Editorial: Something to stand for

Maria Tussing
Copy Editor
Stewards of the Land: Ranchers, Livestock and Federal Lands Editor's Note: We have compiled a list of all the articles we have published, as well as a timeline of the events, surrounding the Bundy Standoff and other incidents relating to government control of public lands such as the Hammond Fire Trial and the occupation of the Malheur National Wildlife Refuge. Click here to read more. 

The situation with Cliven Bundy in Nevada has brought cattle ranching to the headlines of every major news outlet in the U.S. Like any good Western scandal, it involves guns, dogs, cowboy hats, sweeping vistas and helicopters. Everyone has an opinion and everyone has an angle. The one question that seems to have been obliterated by the helicopter downwash, though, is what are these people standing for?

It seems that everyone involved, from Clive Bundy himself to the supporters who have come to stand with him, has a little different take on what the real issues are.

Some call it a property rights issue, or a states’ rights issue. Some call it a government overreach issue. Some call it an Endangered Species Act issue. Some call it a constitutional issue, or a corrupt government issue. Some blame Senator Harry Reid. It’s turned into a first-amendment issue, and a second-amendment issue. But really, what are these people standing for?

Over the bawling cattle, the political pundits, the rotor blades, the social media gossip, these people are standing so they’re heard. They’ve fought their battles in court—some have won, some have lost. They’ve had their fences cut, their horses shot, their cattle harassed. So far, they haven’t shot back.

When these people are lining the roads, it’s not because they think a turtle doesn’t deserve to live, or that they shouldn’t have to pay their grazing leases. They’re standing there because they want someone to pay attention.

Maybe the guy in the black hat is afraid he’s not going to be able to pass his fifth-generation ranch down to his children because he’s lost his grazing lease. Maybe the guy in the baseball cap is afraid of losing his livelihood to an endangered butterfly. Maybe the couple over there had to declare bankruptcy to pay for court costs.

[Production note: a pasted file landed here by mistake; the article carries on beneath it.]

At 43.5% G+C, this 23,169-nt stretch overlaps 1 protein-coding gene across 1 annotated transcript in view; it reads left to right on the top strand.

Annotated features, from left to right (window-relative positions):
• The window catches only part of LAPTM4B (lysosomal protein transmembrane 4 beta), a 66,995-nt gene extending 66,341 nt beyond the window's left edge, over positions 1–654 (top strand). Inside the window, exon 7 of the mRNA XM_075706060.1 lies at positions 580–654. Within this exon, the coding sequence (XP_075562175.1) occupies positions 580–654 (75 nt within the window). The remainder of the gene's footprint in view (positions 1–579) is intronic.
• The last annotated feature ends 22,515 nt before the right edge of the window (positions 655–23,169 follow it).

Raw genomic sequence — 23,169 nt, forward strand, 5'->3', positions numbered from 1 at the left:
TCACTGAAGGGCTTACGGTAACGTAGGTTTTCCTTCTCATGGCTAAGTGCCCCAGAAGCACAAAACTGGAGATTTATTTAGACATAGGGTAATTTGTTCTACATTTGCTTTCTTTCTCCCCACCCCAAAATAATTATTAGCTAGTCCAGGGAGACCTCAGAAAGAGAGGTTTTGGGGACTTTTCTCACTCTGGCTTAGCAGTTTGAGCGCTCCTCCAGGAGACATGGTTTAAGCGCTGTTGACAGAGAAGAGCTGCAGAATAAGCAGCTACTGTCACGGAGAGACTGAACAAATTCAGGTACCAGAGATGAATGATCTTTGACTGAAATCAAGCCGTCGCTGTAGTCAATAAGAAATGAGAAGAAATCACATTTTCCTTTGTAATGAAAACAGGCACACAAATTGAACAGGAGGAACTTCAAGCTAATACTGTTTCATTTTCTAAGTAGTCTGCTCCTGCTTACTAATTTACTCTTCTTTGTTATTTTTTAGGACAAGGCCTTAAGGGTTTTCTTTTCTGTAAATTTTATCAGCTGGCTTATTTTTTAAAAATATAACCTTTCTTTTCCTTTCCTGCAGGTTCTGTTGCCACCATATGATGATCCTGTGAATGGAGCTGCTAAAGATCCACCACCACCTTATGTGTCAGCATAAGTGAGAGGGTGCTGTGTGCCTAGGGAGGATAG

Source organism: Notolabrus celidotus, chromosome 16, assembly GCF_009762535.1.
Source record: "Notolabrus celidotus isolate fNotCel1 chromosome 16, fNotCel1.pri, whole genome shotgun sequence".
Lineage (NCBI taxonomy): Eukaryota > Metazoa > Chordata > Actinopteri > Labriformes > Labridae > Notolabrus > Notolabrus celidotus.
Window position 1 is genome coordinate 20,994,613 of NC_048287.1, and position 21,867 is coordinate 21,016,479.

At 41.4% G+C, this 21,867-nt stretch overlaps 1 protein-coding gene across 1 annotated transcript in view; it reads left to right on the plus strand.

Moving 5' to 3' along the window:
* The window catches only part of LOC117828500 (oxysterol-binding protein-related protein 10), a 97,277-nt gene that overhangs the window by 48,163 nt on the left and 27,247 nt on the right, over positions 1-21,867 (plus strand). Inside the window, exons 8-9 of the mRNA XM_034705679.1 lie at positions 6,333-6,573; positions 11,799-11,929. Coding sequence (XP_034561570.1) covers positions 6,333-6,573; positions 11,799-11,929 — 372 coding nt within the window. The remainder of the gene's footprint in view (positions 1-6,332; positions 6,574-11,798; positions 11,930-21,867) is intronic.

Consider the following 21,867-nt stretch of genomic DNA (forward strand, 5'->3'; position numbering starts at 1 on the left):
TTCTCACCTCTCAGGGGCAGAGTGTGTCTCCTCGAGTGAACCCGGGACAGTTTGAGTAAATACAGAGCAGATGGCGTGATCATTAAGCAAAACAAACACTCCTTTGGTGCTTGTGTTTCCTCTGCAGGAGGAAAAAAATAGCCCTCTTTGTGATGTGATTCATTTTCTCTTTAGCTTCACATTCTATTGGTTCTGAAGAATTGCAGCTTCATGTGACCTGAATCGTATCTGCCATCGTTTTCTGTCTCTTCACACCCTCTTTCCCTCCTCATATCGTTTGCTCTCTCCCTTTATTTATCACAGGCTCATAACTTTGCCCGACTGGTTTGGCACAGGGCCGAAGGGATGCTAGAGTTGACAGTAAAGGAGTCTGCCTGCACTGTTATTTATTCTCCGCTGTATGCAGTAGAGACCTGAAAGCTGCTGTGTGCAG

Maybe they just look at Cliven Bundy and see themselves. They know the old saying, “There, but for the grace of God go I…”

They may not even think Cliven Bundy is right. But they believe it’s time they all have rights. They’re seeing that rights have associated dollar amounts, and dollars are something ranchers don’t have. They’ve seen their rights handed to the Environmental Protection Agency, the Bureau of Land Management, the U.S. Forest Service. They’ve watched as conservation organizations and animal rights activists, backed by people who know of the West only what they’ve seen in movies, make rules that they have to follow. It hasn’t made the land healthier, it hasn’t made the world better. It’s made some people richer and some people poorer.

It’s when people feel the most helpless and silenced that they feel the most desperate to be heard. Sometimes it takes a gunshot.

So far, that’s been avoided. Everyone is praying it will continue to be. No one wants bloodshed, but the issues they’re standing for aren’t going away, and these people aren’t going to be quiet. F

Fighting for Land